I’ve met Lau once or twice in the halls of the University of Toronto (where he just completed his doctorate in composition). He’s a pleasant guy: unaffected and unpretentious, and certainly no “angry young man.”
Yet I must confess that I hadn’t actually heard any of Lau’s music until I popped the Premieres disc into my CD player. And what I heard astonished me.
Joy is a beautifully written (and performed) piece, effective and surefooted. It also sounds like it could have been composed 100 years ago.
This last point left me perplexed. It’s not uncommon, in our postmodern age, for composers to incorporate historical references into their scores. But I’ve never before heard a piece by a contemporary composer that was so completely and unabashedly backward-looking.
To learn more about Lau’s music, I went to the Canadian Music Centre’s website, where I found some of his recordings on the CMC’s Centrestreams service. (See here.) I listened to the first movement of his Violin Concerto, and also a violin-and-orchestra piece called The Water of Life. Neither was as “retro” as Joy – but they left me with the impression that Lau’s strongest influences were post-romantic English composers (Holst, Delius, Vaughan Williams, et. al.) and Hollywood film scores.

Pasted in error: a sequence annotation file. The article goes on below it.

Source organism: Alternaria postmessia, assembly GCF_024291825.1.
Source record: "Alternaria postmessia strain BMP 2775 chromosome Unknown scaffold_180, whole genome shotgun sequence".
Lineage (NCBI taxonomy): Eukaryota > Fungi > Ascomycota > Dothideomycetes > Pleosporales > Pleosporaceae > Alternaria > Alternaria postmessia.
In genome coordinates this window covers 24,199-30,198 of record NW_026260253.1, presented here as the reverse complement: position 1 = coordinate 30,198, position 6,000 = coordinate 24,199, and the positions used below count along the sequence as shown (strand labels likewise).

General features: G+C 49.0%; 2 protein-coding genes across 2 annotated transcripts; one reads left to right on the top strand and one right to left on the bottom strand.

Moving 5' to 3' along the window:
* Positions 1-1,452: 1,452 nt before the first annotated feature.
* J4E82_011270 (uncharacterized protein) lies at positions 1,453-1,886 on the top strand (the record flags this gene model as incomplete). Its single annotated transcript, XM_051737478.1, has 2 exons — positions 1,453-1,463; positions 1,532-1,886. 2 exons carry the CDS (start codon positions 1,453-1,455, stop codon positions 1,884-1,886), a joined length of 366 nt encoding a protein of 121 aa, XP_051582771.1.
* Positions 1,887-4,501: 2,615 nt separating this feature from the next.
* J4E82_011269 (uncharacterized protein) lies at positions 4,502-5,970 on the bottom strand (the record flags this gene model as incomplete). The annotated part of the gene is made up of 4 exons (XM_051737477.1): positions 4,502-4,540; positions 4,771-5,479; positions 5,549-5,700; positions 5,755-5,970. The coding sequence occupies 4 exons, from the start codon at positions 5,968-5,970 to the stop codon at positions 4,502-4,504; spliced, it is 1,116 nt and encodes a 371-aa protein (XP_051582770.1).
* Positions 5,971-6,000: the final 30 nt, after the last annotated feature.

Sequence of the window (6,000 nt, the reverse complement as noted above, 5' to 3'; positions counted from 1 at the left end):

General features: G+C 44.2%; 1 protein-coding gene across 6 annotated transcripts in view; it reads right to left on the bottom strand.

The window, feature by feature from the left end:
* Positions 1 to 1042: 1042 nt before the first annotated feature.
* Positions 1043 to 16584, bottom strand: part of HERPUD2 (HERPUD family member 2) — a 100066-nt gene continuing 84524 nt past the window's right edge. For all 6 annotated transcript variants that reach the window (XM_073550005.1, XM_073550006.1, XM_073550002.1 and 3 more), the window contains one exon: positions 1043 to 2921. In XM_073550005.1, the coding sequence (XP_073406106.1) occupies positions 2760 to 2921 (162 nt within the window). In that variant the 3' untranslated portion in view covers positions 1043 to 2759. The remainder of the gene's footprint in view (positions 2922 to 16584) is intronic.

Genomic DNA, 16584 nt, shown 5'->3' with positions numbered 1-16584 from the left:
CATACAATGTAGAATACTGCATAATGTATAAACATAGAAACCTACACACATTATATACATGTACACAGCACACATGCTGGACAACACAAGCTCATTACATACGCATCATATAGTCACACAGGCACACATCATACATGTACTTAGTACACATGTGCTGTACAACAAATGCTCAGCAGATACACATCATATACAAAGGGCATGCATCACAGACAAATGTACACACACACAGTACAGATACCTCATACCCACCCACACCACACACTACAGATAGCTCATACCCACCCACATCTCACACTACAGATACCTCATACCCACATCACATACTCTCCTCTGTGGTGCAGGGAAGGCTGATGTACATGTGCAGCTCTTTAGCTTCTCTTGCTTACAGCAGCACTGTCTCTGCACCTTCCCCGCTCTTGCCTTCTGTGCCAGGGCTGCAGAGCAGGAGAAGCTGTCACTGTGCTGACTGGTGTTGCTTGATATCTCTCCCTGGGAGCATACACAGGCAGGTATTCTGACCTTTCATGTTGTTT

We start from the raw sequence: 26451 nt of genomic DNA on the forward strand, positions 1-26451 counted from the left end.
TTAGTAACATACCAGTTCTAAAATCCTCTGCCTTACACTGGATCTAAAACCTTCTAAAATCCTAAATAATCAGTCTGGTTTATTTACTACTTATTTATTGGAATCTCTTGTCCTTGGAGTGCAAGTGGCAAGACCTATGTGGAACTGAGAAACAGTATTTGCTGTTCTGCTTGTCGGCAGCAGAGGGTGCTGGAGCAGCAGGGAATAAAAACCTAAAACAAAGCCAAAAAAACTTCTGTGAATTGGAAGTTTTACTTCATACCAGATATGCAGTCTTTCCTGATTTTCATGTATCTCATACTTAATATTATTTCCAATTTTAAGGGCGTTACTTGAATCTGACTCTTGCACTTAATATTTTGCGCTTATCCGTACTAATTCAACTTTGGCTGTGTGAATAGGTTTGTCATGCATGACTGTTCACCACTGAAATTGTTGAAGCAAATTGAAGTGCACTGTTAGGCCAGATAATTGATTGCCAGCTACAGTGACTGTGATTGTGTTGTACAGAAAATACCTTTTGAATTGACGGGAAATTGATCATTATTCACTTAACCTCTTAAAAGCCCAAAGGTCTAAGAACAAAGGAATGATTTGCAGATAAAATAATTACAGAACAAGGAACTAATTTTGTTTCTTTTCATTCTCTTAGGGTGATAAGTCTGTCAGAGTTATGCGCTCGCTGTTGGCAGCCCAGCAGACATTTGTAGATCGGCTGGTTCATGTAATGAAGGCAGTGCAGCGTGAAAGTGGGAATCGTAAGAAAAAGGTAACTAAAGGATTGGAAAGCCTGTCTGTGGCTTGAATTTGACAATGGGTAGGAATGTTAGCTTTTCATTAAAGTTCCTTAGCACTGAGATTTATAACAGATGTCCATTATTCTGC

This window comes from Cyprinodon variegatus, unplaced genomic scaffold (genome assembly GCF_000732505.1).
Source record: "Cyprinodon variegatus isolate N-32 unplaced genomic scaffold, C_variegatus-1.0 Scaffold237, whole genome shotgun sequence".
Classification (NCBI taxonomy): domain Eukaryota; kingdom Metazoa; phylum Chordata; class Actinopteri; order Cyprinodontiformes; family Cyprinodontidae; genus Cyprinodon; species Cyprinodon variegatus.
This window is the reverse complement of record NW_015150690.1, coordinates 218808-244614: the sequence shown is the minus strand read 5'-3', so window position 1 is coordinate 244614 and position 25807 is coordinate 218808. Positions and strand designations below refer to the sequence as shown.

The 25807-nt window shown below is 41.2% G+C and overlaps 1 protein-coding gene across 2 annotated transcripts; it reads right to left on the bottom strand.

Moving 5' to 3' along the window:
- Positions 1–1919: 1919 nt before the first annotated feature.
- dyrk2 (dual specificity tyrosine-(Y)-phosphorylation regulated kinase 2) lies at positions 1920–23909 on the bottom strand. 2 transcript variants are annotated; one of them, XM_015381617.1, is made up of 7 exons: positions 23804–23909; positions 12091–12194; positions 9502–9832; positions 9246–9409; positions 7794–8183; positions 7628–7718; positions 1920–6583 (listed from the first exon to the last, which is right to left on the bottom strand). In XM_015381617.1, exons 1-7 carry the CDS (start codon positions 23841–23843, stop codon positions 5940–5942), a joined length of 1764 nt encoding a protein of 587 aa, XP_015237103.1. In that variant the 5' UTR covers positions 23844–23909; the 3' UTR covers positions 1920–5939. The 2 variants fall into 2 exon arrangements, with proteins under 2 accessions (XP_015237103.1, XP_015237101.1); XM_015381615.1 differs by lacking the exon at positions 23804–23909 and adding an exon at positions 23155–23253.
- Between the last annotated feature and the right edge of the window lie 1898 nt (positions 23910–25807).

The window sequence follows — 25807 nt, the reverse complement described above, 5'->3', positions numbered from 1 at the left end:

Then I listened to his String Quartet – twice, as I was again astonished by what I heard. Here, Lau’s writing was subtle, sophisticated, and full of complex juxtapositions: echoes of Bach and Vivaldi surrounded by eerily dissonant textures. There was none of the film-score bluntness that leaped out of the two orchestral works I’d just heard. If I didn’t know better, I’d have thought I was listening to a different composer.
And then I listened to Lau’s Evergreen for flute and piano. In this elegant and charming piece, Lau dons the mantle of Poulenc, Hindemith, and other mid-20th-century neoclassicists.
I listened to a few other pieces, and came to a tentative conclusion. Everything Lau does, he does very, very well. But I’m still not sure I’ve heard the voice of the “real” Kevin Lau – or even if there is such a thing. He appears to be a musical chameleon.
Some might say I’m barking up the wrong tree, or flogging a dead horse. (Insert your favourite adage here.) Perhaps some people would argue that the belief that a composer should have a strong personal style is an idea whose time has left. Or maybe they would rhetorically ask, “Who cares when, where or by whom a piece of music was written, as long as it’s a good piece?” Such folk would be quite pleased with Lau.
As for me, I don’t just look for goodness in new music, I also look for newness. And I value a distinctive personal voice – although I freely acknowledge that much horrid music was written in the last century by composers who were trying too hard to be “original.”
It will be interesting to see what Lau writes for the TSO, over the next two years. He’s full of surprises, and evidently feels that no musical style, or combination of styles, is out of bounds.
© Colin Eatock 2012